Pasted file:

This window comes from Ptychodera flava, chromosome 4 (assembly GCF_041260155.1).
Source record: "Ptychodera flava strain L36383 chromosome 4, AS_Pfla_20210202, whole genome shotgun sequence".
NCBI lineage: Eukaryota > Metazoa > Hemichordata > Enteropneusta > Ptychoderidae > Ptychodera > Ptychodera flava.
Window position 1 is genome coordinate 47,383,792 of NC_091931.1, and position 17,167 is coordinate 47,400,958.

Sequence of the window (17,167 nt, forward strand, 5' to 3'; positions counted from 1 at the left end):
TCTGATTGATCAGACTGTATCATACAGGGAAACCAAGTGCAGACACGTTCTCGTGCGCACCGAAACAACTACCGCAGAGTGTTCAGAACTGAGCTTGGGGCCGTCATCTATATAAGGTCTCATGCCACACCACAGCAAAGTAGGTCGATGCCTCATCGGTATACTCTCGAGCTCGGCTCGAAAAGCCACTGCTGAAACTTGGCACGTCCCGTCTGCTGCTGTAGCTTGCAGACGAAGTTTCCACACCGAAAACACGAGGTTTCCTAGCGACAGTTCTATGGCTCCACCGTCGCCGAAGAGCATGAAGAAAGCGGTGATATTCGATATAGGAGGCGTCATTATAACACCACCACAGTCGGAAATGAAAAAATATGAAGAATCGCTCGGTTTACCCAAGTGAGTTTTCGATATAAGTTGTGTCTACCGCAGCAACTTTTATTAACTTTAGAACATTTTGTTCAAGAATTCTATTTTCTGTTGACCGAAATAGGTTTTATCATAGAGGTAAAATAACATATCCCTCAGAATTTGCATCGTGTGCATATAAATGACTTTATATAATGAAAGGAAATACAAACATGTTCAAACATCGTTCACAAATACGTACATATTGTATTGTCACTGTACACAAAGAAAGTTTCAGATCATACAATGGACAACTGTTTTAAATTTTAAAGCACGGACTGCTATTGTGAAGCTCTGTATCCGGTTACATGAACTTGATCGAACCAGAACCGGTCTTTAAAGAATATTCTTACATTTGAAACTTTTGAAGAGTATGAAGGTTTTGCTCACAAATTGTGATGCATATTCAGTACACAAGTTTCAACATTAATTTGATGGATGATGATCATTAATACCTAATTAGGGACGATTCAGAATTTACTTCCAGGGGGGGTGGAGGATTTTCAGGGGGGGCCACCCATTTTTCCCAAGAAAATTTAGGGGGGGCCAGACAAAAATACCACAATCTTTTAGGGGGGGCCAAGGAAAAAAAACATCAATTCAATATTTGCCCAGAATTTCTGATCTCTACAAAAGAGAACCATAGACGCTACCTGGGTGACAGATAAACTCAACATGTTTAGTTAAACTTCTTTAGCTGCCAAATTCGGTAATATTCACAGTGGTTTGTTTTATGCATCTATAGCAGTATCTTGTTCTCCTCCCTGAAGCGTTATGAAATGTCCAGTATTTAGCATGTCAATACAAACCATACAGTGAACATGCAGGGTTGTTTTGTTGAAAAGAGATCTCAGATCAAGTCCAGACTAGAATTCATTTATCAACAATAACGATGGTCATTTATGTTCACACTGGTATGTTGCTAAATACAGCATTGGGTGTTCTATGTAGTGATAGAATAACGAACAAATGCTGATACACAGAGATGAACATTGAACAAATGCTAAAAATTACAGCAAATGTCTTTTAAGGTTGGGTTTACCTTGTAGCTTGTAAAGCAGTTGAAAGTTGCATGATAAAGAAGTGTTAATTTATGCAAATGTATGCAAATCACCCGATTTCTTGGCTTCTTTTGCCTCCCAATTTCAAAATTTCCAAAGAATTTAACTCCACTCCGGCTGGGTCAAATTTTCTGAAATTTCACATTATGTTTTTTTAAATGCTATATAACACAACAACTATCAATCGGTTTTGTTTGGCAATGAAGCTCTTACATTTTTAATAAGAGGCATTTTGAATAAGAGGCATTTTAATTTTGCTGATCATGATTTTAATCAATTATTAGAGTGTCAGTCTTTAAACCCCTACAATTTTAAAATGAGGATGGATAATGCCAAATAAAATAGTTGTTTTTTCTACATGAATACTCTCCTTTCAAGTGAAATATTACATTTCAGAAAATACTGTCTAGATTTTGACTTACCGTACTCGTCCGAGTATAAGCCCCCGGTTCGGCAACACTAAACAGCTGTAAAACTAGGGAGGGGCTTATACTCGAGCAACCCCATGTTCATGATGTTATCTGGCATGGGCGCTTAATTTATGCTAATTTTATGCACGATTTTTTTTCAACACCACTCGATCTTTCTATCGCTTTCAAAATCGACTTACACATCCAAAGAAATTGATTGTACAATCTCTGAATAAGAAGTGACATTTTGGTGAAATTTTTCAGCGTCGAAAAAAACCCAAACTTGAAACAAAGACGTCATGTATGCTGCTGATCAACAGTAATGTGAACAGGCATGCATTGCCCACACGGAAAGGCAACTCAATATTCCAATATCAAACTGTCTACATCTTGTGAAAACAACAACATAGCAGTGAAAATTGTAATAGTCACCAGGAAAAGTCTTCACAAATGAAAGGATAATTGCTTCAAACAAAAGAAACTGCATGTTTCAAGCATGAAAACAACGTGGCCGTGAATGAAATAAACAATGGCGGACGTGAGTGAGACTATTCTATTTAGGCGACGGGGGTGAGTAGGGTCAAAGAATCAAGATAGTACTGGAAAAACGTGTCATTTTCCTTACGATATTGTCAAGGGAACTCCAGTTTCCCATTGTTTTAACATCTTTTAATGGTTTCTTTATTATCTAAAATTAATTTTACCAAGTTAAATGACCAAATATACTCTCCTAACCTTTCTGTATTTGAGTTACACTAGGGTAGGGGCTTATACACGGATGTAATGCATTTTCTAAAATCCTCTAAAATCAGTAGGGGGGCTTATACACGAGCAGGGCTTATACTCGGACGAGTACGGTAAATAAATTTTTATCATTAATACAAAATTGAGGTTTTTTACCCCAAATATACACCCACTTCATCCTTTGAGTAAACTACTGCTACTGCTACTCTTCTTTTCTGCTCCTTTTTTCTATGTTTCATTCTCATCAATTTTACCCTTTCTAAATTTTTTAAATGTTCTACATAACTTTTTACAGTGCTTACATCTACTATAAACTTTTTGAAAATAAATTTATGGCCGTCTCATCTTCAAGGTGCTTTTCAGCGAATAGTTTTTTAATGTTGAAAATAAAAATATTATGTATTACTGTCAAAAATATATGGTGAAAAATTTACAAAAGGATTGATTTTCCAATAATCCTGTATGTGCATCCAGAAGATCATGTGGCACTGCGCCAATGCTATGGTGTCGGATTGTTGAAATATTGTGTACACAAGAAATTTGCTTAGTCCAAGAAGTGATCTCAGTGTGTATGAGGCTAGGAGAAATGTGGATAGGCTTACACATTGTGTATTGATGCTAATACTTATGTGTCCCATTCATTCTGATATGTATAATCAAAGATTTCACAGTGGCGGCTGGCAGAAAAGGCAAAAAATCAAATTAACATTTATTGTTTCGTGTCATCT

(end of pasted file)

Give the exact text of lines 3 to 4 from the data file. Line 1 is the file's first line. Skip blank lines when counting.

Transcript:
NCBI lineage: Eukaryota > Metazoa > Hemichordata > Enteropneusta > Ptychoderidae > Ptychodera > Ptychodera flava.
Window position 1 is genome coordinate 47,383,792 of NC_091931.1, and position 17,167 is coordinate 47,400,958.